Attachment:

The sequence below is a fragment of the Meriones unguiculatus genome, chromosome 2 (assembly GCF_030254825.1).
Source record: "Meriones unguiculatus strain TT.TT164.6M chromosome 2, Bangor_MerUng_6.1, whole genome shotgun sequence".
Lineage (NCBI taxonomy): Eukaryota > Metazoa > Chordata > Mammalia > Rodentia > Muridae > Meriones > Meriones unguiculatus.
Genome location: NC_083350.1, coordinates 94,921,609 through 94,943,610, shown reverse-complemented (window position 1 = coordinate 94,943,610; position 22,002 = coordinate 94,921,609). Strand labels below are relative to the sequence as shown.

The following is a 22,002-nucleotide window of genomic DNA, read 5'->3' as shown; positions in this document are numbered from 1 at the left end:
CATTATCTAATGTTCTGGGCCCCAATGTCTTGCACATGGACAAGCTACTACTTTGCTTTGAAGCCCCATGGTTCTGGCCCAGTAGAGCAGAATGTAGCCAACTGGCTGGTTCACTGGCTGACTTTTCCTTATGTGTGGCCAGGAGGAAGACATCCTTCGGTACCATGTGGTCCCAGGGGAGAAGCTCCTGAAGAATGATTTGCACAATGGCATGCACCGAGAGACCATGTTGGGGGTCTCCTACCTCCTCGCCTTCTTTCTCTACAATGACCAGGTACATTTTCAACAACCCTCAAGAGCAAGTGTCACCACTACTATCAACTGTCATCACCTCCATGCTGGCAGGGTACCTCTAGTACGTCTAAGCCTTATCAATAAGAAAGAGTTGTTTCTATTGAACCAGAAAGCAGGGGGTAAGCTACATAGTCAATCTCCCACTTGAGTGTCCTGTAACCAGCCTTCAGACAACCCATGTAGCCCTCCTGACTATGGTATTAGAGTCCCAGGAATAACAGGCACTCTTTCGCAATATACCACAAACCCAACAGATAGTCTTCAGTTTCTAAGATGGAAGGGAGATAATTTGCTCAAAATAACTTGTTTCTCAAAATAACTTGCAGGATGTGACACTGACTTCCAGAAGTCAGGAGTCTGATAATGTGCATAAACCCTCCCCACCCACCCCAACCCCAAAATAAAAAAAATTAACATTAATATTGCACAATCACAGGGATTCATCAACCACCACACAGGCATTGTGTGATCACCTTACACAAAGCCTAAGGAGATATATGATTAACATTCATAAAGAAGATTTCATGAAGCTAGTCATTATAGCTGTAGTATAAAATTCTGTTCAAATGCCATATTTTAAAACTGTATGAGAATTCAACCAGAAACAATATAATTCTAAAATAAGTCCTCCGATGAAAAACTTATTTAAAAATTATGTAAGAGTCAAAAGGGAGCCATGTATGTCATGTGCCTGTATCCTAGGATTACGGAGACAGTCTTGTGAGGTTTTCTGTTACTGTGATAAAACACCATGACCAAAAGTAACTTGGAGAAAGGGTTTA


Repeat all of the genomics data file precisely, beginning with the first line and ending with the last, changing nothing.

The sequence below is a fragment of the Meriones unguiculatus genome, chromosome 2 (assembly GCF_030254825.1).
Source record: "Meriones unguiculatus strain TT.TT164.6M chromosome 2, Bangor_MerUng_6.1, whole genome shotgun sequence".
Lineage (NCBI taxonomy): Eukaryota > Metazoa > Chordata > Mammalia > Rodentia > Muridae > Meriones > Meriones unguiculatus.
Genome location: NC_083350.1, coordinates 94,921,609 through 94,943,610, shown reverse-complemented (window position 1 = coordinate 94,943,610; position 22,002 = coordinate 94,921,609). Strand labels below are relative to the sequence as shown.

The following is a 22,002-nucleotide window of genomic DNA, read 5'->3' as shown; positions in this document are numbered from 1 at the left end:
CATTATCTAATGTTCTGGGCCCCAATGTCTTGCACATGGACAAGCTACTACTTTGCTTTGAAGCCCCATGGTTCTGGCCCAGTAGAGCAGAATGTAGCCAACTGGCTGGTTCACTGGCTGACTTTTCCTTATGTGTGGCCAGGAGGAAGACATCCTTCGGTACCATGTGGTCCCAGGGGAGAAGCTCCTGAAGAATGATTTGCACAATGGCATGCACCGAGAGACCATGTTGGGGGTCTCCTACCTCCTCGCCTTCTTTCTCTACAATGACCAGGTACATTTTCAACAACCCTCAAGAGCAAGTGTCACCACTACTATCAACTGTCATCACCTCCATGCTGGCAGGGTACCTCTAGTACGTCTAAGCCTTATCAATAAGAAAGAGTTGTTTCTATTGAACCAGAAAGCAGGGGGTAAGCTACATAGTCAATCTCCCACTTGAGTGTCCTGTAACCAGCCTTCAGACAACCCATGTAGCCCTCCTGACTATGGTATTAGAGTCCCAGGAATAACAGGCACTCTTTCGCAATATACCACAAACCCAACAGATAGTCTTCAGTTTCTAAGATGGAAGGGAGATAATTTGCTCAAAATAACTTGTTTCTCAAAATAACTTGCAGGATGTGACACTGACTTCCAGAAGTCAGGAGTCTGATAATGTGCATAAACCCTCCCCACCCACCCCAACCCCAAAATAAAAAAAATTAACATTAATATTGCACAATCACAGGGATTCATCAACCACCACACAGGCATTGTGTGATCACCTTACACAAAGCCTAAGGAGATATATGATTAACATTCATAAAGAAGATTTCATGAAGCTAGTCATTATAGCTGTAGTATAAAATTCTGTTCAAATGCCATATTTTAAAACTGTATGAGAATTCAACCAGAAACAATATAATTCTAAAATAAGTCCTCCGATGAAAAACTTATTTAAAAATTATGTAAGAGTCAAAAGGGAGCCATGTATGTCATGTGCCTGTATCCTAGGATTACGGAGACAGTCTTGTGAGGTTTTCTGTTACTGTGATAAAACACCATGACCAAAAGTAACTTGGAGAAAGGGTTTA